On October 31, 2023, the U.S. Department of Labor (DOL) released proposed amendments to the regulatory definition of an "investment advice fiduciary" set forth in 29 C.F.R § 2510.3-21 and to three related class Prohibited Transaction Exemptions (PTE). Collectively, these new proposals are DOL's latest attempt to extend ERISA's fiduciary protections to individual retirement accounts (IRAs). Like the invalidated 2016 rule, the current proposed rule would broaden ERISA to cover advice offered by investment professionals who do not satisfy the agency's current five-part regulatory definition of an "investment advice fiduciary" interpreting ERISA section 3(21)(A)(ii). DOL claims that the five-part test, developed in 1975, has not kept up with changes in the retirement marketplace and is underinclusive and enhanced protections are needed to safeguard the interests of retirement plan participants and IRA owners. For more than a decade, DOL has been troubled by investment losses and excessive fees it says have been the result of conflicted advice rendered to participants in participant-directed account plans and owners of IRAs seeking to rollover a lifetime of retirement savings into alternative investment options, including annuities and IRAs. This week, we'll discuss the key components of the proposed amendments.
- Most significantly, the proposed rule expands DOL's regulatory
definition of an "investment advice fiduciary" to both
ERISA employee benefit plans and to IRAs. Throughout the
proposal, "plan and IRA" has been substituted for
"plan" in retained regulatory text from 1975. The
proposed rule expressly includes annuities, IRAs, IRA owners and
beneficiaries, and IRA fiduciaries, along with the employee benefit
plans and their fiduciaries, participants, and beneficiaries that
have historically been covered by the existing rule, provided
certain conditions are met. The preamble to the proposed rule
- For purposes of the proposed rule, the term "IRA" is defined as any account or annuity described in [the Internal Revenue Code (the Code)] section 4975(e)(1)(B) – (F), and includes individual retirement accounts, individual retirement annuities, health savings accounts, and certain other tax-advantaged trusts and plans. However, for purposes of any rollover of assets between a Title I Plan and an IRA described in this preamble, the term "IRA" includes only an account or annuity described in Code section 4975(e)(1)(B) or (C). Additionally, while the Department uses the term "retirement investor" throughout this document to describe advice recipients, that is not intended to suggest that the fiduciary definition would apply only with respect to employee pension benefit plans and IRAs that are retirement savings vehicles. As discussed herein, the rule would apply with respect to plans as defined in Title I and Title II of ERISA that make investments.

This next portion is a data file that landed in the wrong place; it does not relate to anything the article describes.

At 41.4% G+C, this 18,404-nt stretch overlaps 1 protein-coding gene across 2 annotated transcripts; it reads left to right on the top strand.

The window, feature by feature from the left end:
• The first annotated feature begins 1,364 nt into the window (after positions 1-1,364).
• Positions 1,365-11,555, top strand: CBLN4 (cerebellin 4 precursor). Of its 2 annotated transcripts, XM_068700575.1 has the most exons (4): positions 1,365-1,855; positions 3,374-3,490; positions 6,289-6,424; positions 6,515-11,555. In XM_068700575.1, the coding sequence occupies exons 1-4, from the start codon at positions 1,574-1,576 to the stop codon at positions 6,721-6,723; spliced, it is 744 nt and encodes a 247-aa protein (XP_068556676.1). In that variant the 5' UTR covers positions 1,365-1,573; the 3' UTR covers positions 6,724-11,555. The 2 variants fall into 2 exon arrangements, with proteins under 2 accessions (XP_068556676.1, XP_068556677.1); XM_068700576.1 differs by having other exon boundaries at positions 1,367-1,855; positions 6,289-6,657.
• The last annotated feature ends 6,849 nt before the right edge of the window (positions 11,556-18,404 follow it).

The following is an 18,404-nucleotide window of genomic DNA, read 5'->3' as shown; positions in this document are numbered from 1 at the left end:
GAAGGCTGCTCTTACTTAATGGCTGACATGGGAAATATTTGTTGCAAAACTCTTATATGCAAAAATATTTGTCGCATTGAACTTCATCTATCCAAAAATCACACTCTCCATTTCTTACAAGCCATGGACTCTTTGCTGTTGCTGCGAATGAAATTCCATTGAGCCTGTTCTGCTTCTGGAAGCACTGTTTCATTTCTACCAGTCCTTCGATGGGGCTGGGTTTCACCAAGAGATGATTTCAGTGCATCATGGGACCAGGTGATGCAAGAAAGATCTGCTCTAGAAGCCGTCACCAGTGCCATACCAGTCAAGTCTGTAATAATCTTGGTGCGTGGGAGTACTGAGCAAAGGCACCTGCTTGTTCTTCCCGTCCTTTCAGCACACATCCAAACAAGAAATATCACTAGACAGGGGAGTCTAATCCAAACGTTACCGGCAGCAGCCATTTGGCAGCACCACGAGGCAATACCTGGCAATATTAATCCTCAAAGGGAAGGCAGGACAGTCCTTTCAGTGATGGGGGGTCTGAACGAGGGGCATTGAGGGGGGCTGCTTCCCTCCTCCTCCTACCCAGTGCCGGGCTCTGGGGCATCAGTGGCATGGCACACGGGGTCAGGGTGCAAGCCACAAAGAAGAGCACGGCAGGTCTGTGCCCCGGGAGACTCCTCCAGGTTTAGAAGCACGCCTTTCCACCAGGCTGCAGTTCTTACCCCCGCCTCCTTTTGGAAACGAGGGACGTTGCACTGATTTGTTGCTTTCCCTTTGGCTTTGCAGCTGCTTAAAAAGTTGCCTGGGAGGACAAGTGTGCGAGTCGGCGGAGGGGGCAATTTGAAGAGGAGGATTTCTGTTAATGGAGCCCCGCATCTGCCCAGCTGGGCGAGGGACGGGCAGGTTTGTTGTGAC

- The proposal would extend ERISA's fiduciary reach
to one-time investment advice and replace the existing five-part
test with a broader three-part standard. It sets forth
three scenarios that will render a person an "investment
advice fiduciary" under ERISA and the Code and is intended to
capture "circumstances in which the retirement investor can
reasonably place their trust and confidence in the advice
provider." According to the proposed rule, a person renders
"investment advice" with respect to moneys or other
property of a plan or IRA if the person "makes a
recommendation of any securities transaction or other investment
transaction or any investment strategy involving securities or
other investment property" to a retirement investor and the
person also satisfies one of the following:
- (a) The person either directly or indirectly (e.g., through or together with any affiliate) has discretionary authority or control, whether or not pursuant to an agreement, arrangement, or understanding, with respect to purchasing or selling securities or other investment property for the retirement investor